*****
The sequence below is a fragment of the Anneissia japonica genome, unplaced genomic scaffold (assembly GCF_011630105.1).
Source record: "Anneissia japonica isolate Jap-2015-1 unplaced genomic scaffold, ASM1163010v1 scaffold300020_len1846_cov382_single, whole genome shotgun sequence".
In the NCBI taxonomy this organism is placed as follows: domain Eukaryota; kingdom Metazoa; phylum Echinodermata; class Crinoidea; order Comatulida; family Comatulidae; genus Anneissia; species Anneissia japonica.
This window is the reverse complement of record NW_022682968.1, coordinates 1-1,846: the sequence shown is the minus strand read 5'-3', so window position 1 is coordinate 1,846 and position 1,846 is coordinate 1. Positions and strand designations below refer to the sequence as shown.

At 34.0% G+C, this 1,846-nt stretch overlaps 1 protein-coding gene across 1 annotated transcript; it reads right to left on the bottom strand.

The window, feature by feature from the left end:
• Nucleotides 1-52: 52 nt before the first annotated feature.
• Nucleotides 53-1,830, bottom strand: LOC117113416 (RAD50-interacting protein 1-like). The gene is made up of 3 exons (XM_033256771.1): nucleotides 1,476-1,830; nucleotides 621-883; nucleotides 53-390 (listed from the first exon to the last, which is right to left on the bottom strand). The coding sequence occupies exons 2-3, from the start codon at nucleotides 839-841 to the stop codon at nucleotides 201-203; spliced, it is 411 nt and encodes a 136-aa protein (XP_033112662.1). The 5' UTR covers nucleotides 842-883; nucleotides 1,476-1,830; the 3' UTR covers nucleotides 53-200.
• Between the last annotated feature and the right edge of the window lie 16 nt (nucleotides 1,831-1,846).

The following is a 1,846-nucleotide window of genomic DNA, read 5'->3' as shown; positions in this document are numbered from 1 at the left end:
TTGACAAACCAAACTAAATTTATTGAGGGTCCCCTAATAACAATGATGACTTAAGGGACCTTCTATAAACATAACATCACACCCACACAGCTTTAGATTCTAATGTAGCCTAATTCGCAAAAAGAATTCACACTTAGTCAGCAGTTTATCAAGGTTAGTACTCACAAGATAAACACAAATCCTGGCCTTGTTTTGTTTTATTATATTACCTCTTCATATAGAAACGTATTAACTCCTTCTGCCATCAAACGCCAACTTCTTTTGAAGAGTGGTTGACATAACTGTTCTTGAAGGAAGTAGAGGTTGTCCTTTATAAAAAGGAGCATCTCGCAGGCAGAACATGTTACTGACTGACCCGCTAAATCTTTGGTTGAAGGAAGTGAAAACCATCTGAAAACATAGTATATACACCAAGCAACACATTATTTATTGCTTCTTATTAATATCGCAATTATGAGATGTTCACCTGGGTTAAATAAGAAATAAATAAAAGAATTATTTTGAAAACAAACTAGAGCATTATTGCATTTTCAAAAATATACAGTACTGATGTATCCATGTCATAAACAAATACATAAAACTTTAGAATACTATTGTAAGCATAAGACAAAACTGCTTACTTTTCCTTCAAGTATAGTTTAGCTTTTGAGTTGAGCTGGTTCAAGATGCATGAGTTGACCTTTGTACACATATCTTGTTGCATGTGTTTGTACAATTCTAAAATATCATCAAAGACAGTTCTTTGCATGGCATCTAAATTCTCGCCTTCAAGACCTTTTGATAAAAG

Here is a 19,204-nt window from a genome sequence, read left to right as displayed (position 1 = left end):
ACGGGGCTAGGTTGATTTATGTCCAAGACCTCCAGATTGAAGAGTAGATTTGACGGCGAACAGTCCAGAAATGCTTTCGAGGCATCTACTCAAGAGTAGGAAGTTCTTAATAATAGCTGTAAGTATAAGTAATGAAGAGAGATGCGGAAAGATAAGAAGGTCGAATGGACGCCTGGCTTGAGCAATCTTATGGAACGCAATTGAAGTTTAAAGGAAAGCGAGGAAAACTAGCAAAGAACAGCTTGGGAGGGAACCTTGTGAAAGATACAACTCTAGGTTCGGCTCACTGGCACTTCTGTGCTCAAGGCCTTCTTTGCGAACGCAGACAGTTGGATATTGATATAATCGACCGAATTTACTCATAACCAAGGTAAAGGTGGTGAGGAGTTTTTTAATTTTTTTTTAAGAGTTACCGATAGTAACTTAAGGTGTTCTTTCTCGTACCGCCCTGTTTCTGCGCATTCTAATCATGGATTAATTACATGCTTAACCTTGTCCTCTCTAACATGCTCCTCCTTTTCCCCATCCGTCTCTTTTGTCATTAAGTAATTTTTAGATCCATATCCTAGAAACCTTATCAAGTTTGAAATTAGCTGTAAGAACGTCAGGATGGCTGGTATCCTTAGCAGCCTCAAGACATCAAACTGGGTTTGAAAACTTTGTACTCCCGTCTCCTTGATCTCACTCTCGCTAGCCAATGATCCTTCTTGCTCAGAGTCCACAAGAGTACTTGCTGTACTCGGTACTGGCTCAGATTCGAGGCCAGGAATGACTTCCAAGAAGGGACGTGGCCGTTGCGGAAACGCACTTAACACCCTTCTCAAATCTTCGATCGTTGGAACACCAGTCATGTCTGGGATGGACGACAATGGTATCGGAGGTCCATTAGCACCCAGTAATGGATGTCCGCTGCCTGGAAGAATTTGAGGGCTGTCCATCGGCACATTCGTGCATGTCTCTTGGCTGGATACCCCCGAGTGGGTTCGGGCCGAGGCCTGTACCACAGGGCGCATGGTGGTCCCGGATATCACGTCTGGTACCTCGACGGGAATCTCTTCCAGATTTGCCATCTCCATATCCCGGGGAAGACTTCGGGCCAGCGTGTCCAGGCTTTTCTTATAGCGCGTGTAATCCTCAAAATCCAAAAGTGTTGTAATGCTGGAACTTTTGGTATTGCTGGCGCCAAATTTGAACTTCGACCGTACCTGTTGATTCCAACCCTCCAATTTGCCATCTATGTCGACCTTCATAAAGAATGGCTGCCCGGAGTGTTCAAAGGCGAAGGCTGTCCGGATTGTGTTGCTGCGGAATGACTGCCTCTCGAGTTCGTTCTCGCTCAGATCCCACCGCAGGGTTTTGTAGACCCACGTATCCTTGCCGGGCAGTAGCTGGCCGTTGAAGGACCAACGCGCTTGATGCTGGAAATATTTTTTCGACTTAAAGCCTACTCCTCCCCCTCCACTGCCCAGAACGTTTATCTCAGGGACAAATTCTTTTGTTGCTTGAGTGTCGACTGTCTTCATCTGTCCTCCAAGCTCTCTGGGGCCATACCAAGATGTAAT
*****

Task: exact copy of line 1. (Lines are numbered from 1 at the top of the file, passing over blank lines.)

The sequence below is a fragment of the Anneissia japonica genome, unplaced genomic scaffold (assembly GCF_011630105.1).